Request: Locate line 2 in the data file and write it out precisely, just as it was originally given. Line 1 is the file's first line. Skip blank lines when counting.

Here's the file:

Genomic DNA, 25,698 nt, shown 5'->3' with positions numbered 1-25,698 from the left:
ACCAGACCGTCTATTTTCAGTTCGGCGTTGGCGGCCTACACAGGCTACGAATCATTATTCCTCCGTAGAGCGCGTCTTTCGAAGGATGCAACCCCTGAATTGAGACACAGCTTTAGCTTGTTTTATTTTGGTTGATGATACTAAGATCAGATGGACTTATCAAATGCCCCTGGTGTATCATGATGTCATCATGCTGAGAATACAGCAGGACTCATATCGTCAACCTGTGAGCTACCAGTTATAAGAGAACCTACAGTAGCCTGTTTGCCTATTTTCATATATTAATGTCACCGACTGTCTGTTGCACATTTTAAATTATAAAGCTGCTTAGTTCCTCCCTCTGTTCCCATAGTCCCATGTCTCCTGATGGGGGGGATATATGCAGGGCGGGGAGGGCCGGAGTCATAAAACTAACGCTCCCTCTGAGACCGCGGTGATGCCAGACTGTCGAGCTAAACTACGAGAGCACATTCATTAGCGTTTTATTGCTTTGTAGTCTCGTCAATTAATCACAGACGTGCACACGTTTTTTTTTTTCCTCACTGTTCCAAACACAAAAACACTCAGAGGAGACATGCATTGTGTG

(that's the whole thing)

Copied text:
ACCAGACCGTCTATTTTCAGTTCGGCGTTGGCGGCCTACACAGGCTACGAATCATTATTCCTCCGTAGAGCGCGTCTTTCGAAGGATGCAACCCCTGAATTGAGACACAGCTTTAGCTTGTTTTATTTTGGTTGATGATACTAAGATCAGATGGACTTATCAAATGCCCCTGGTGTATCATGATGTCATCATGCTGAGAATACAGCAGGACTCATATCGTCAACCTGTGAGCTACCAGTTATAAGAGAACCTACAGTAGCCTGTTTGCCTATTTTCATATATTAATGTCACCGACTGTCTGTTGCACATTTTAAATTATAAAGCTGCTTAGTTCCTCCCTCTGTTCCCATAGTCCCATGTCTCCTGATGGGGGGGATATATGCAGGGCGGGGAGGGCCGGAGTCATAAAACTAACGCTCCCTCTGAGACCGCGGTGATGCCAGACTGTCGAGCTAAACTACGAGAGCACATTCATTAGCGTTTTATTGCTTTGTAGTCTCGTCAATTAATCACAGACGTGCACACGTTTTTTTTTTTCCTCACTGTTCCAAACACAAAAACACTCAGAGGAGACATGCATTGTGTG